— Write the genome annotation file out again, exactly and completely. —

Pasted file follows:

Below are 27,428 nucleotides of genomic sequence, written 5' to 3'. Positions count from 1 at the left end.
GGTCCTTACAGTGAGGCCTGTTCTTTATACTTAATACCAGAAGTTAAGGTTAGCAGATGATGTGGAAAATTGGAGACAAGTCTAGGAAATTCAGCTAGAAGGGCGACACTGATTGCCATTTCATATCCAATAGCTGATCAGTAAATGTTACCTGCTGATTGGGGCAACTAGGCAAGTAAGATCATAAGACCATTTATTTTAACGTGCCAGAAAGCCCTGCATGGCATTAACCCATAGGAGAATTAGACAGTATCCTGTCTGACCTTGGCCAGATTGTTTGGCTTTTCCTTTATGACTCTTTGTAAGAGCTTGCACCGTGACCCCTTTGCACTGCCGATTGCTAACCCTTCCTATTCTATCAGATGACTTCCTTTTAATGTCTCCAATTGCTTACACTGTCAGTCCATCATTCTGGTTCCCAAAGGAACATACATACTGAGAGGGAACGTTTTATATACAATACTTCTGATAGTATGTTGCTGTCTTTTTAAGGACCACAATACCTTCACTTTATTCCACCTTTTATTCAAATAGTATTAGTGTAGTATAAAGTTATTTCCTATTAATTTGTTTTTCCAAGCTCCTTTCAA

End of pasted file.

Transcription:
Below are 27,428 nucleotides of genomic sequence, written 5' to 3'. Positions count from 1 at the left end.
GGTCCTTACAGTGAGGCCTGTTCTTTATACTTAATACCAGAAGTTAAGGTTAGCAGATGATGTGGAAAATTGGAGACAAGTCTAGGAAATTCAGCTAGAAGGGCGACACTGATTGCCATTTCATATCCAATAGCTGATCAGTAAATGTTACCTGCTGATTGGGGCAACTAGGCAAGTAAGATCATAAGACCATTTATTTTAACGTGCCAGAAAGCCCTGCATGGCATTAACCCATAGGAGAATTAGACAGTATCCTGTCTGACCTTGGCCAGATTGTTTGGCTTTTCCTTTATGACTCTTTGTAAGAGCTTGCACCGTGACCCCTTTGCACTGCCGATTGCTAACCCTTCCTATTCTATCAGATGACTTCCTTTTAATGTCTCCAATTGCTTACACTGTCAGTCCATCATTCTGGTTCCCAAAGGAACATACATACTGAGAGGGAACGTTTTATATACAATACTTCTGATAGTATGTTGCTGTCTTTTTAAGGACCACAATACCTTCACTTTATTCCACCTTTTATTCAAATAGTATTAGTGTAGTATAAAGTTATTTCCTATTAATTTGTTTTTCCAAGCTCCTTTCAA